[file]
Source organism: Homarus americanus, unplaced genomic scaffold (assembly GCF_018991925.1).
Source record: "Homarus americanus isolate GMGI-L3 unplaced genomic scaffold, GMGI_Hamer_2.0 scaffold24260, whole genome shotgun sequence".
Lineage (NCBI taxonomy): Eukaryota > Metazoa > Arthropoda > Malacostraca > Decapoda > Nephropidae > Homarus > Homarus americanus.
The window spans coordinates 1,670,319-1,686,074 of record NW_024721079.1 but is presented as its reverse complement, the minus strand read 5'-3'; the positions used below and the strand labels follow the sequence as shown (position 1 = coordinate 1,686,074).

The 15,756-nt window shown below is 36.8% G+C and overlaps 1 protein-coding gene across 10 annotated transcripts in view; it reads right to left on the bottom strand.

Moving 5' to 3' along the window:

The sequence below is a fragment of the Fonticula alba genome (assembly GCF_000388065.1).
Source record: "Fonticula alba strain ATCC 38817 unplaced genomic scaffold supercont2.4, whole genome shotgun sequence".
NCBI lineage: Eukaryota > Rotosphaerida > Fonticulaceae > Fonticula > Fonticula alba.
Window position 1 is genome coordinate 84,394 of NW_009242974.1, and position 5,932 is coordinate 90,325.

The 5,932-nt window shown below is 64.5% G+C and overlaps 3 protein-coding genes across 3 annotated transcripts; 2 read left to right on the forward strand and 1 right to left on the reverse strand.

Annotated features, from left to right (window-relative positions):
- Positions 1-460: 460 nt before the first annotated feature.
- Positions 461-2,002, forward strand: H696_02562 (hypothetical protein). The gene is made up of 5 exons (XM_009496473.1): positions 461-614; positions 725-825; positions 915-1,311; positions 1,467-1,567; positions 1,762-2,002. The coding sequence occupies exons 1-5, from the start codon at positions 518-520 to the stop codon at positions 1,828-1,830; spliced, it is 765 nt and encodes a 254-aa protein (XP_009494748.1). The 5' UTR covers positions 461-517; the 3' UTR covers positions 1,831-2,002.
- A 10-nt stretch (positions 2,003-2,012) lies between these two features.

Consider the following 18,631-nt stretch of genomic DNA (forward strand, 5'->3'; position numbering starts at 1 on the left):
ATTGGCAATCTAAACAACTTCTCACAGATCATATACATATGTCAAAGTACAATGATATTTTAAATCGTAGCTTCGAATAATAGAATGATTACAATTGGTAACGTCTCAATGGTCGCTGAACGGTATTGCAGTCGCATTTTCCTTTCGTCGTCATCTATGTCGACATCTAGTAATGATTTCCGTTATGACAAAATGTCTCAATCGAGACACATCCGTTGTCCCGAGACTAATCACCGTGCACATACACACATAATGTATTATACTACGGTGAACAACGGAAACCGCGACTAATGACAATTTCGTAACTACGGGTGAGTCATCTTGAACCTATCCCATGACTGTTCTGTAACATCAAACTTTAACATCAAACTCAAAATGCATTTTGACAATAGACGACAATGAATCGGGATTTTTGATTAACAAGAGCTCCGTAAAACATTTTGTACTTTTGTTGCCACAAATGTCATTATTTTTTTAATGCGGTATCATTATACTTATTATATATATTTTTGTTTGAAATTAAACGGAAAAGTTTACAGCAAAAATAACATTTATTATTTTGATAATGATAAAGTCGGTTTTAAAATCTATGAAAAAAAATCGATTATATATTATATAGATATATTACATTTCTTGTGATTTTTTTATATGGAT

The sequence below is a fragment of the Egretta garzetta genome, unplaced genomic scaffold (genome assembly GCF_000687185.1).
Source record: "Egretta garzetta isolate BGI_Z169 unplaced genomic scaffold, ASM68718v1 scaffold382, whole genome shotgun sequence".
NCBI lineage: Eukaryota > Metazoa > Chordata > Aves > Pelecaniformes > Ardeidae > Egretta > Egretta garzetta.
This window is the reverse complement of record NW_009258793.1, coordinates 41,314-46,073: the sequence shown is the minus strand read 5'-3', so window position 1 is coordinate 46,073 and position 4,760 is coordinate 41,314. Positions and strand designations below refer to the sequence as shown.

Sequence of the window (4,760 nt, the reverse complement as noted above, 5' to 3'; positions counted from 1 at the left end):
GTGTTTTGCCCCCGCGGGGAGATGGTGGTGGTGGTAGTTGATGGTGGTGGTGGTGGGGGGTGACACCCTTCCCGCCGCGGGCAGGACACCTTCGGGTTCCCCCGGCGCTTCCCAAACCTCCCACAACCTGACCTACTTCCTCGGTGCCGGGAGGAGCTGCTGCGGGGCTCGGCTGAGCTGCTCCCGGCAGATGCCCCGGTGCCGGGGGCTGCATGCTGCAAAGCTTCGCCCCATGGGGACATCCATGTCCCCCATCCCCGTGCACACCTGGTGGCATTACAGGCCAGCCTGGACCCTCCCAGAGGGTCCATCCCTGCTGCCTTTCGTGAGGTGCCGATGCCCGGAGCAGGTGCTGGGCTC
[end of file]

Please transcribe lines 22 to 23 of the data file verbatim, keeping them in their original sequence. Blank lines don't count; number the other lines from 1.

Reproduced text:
Sequence of the window (4,760 nt, the reverse complement as noted above, 5' to 3'; positions counted from 1 at the left end):
GTGTTTTGCCCCCGCGGGGAGATGGTGGTGGTGGTAGTTGATGGTGGTGGTGGTGGGGGGTGACACCCTTCCCGCCGCGGGCAGGACACCTTCGGGTTCCCCCGGCGCTTCCCAAACCTCCCACAACCTGACCTACTTCCTCGGTGCCGGGAGGAGCTGCTGCGGGGCTCGGCTGAGCTGCTCCCGGCAGATGCCCCGGTGCCGGGGGCTGCATGCTGCAAAGCTTCGCCCCATGGGGACATCCATGTCCCCCATCCCCGTGCACACCTGGTGGCATTACAGGCCAGCCTGGACCCTCCCAGAGGGTCCATCCCTGCTGCCTTTCGTGAGGTGCCGATGCCCGGAGCAGGTGCTGGGCTC